The ability to conceive of the history of hominids and the destiny of the Earth in the same temporal trajectory seems particularly deceptive today. Yet it certainly wasn’t during the French Revolution, and it wasn’t during the subsequent, aborted attempts at revolution in the 19th century, when the People rose up against society and as the self-foundation of a new universal history. The end of the ancien régime was definitively the end of a known world, and if historians have emphasized traces of its extinction dating back to the Renaissance, the night of August 4, 1789, the decapitations of 1792 and 1793, the peasant revolts and wars of “liberation” were spasms also containing the seeds of a new world, one still struggling to germinate and bloom. So what is left of human history amid the present theater, in which technique devastates the world with a profound indifference? A scene in which being and nonbeing depend no longer on the res gestae of humans but on technique and its application? This state of things was already made clear by the middle of the 20th century. The world of the atom had revealed itself through an immense catastrophe, taking the form of a nuclear mushroom that signified the immediate and simultaneous deaths of 75,000 people. Ever since then, it seems, the apocalypse only reveals our fall, made possible by our banal exile from history.
In 1938, in the context of his work on Franz Kafka, Walter Benjamin exchanged the following words with Gershom Scholem:
I would say that this reality is now almost beyond the individual’s capacity to experience, and that Kafka’s world, often so serene and pervaded by angels, is the exact complement of his age, which is preparing to do away with considerable segments of this planet’s population. In all likelihood, the public experience corresponding to this private one of Kafka’s will be available to the masses only on the occasion of their extermination.
Benjamin wrote on the verge of the Second World War, while the conditions for mass extermination were being prepared. In this sense, Benjamin was a visionary who knew how to spot in the ruse of the past century the interstices of our present. Everyone knows the individual experience of our world corresponds to that of a mass extermination—and an extermination of history—in the likeness of the atomic bomb. And when the masses flood the streets and call for a turning away, a historical bifurcation, the imperceptible and individual reality of our liquidation is revealed in the light of day. Exiled from our own history, we have enlarged our ego to the dimensions of the entire Earth, so much that this historical bifurcation is almost impossible to imagine. In response to this exile, we must turn away from ourselves, from our own being, like the saints of old who escaped human history to tumble into divine history, as if by leaping backward.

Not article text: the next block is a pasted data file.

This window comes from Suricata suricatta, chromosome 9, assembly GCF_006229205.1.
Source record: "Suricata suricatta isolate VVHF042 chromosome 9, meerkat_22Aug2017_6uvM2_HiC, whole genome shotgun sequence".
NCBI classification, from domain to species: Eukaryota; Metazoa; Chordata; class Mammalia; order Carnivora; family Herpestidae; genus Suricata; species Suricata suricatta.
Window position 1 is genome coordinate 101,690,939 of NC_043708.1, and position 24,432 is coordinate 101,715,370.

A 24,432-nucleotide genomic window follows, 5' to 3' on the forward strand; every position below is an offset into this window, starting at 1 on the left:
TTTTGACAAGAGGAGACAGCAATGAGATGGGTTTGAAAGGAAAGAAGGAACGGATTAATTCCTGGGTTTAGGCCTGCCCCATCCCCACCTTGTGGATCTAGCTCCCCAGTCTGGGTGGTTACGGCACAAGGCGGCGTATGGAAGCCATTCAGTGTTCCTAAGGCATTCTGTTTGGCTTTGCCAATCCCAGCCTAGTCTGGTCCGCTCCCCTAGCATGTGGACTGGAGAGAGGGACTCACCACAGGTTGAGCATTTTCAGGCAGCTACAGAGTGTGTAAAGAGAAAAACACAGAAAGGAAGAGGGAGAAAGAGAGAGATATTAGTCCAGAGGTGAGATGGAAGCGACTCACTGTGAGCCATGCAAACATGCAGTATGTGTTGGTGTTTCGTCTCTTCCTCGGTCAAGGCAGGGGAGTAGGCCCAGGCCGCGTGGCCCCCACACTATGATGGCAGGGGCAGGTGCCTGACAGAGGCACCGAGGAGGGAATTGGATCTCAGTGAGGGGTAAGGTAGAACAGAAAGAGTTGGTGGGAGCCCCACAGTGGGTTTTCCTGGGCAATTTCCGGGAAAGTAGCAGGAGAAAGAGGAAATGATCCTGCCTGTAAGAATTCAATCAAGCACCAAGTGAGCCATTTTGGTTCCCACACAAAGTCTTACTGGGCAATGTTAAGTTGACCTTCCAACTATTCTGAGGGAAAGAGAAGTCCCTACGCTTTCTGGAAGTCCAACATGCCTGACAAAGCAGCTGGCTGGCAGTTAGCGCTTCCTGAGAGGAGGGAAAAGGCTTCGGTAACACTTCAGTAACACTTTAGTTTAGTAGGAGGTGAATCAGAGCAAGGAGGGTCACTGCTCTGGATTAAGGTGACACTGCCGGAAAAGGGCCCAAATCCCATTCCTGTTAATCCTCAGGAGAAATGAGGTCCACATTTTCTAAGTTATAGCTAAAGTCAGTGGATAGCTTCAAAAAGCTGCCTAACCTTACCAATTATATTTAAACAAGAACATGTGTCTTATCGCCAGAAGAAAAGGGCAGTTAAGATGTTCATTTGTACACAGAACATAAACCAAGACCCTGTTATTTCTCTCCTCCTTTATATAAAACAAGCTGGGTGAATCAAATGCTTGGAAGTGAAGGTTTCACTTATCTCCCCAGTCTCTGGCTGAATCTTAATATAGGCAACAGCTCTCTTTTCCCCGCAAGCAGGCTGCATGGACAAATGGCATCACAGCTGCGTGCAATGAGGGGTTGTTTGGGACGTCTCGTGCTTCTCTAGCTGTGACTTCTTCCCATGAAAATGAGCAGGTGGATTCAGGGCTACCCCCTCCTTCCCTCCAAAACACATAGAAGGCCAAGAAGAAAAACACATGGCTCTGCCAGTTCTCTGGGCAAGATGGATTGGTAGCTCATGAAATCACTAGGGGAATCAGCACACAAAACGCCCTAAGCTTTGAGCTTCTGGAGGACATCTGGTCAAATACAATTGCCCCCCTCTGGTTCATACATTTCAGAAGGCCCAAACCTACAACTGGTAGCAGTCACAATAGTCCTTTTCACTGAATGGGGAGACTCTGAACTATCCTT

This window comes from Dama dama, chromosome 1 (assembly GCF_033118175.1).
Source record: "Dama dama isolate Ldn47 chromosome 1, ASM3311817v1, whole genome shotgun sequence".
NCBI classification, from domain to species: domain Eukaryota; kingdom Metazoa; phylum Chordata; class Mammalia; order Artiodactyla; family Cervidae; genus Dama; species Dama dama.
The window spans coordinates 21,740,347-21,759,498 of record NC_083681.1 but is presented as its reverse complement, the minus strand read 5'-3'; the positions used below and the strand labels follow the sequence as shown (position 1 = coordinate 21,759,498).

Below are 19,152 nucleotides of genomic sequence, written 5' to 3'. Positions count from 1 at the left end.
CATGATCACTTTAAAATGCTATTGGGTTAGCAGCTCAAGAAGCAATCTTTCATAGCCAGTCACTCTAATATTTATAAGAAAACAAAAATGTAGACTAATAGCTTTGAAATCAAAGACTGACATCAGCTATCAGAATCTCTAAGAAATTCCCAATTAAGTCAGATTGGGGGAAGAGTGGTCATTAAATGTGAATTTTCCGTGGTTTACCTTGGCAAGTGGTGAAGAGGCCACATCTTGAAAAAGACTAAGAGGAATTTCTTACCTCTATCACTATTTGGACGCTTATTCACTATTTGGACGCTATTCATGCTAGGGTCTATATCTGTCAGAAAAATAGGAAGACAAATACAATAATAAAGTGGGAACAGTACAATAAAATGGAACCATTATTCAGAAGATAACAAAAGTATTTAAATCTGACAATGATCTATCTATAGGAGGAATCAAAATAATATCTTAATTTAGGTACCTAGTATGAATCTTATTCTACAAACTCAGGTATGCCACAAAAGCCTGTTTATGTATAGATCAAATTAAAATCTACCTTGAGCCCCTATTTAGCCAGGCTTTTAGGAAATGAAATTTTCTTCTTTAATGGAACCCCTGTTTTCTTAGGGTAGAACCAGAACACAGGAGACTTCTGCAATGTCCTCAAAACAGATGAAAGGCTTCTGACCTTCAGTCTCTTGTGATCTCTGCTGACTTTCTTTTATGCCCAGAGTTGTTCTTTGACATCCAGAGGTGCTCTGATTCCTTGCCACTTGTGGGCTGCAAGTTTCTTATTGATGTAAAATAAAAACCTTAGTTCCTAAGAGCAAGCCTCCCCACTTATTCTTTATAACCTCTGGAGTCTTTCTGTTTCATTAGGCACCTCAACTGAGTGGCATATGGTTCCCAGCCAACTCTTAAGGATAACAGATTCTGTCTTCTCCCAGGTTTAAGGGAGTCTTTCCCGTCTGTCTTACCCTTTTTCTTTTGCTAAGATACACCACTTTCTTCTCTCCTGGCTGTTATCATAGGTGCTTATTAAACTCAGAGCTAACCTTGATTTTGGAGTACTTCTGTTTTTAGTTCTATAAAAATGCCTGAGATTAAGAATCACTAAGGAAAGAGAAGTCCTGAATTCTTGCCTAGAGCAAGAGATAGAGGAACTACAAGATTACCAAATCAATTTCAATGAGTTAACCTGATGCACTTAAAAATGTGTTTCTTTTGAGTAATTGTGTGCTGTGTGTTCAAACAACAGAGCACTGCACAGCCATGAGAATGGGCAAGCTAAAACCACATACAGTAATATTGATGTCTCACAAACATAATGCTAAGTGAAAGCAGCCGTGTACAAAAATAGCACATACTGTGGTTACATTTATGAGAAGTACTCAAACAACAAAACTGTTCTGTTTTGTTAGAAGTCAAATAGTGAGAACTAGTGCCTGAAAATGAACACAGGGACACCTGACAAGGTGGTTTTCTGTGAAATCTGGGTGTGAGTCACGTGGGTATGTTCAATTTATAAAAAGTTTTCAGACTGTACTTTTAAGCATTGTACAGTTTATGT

What happened on March 16 on the Champs-Élysées was an inner bifurcation—the first, from which others will flow. When thousands of people chanted “revolution,” no one escaped the shiver of history. This shiver arrives with the ability to glimpse, beyond infinite riot, the possibility of another history. For a brief moment, each one of us saw the possibility of the end of capitalism rather than the end of the world.
Yet this Act was at once the scene of a terrible irony. On the one hand, while the Climate March was organized to protest irreversible damage to the planet, it seemed paradoxically paralyzed and incapable of dissociating the end of capitalism from the end of the world. On the other hand, the Gilets Jaunes had, as if by way of a qualitative leap, acted from their desire for the end of a world. Why was this the case? Why, on one side of Paris, did protestors give themselves over to excess and joy, while on the other they marched half-suffocated and anxious, clinging to the hope that human history could still turn away from itself?
The world of words is laughable. Threats, violence, compelling power belong to silence. Deep complicity is inexpressible in words. . . .
Sovereignty is silent or deposed.
Future sanctity will aspire to evil.
To speak of justice is to be justice, to propose a judiciary, a father, a guide.
I am not proposing justice.
I bear complicit friendship.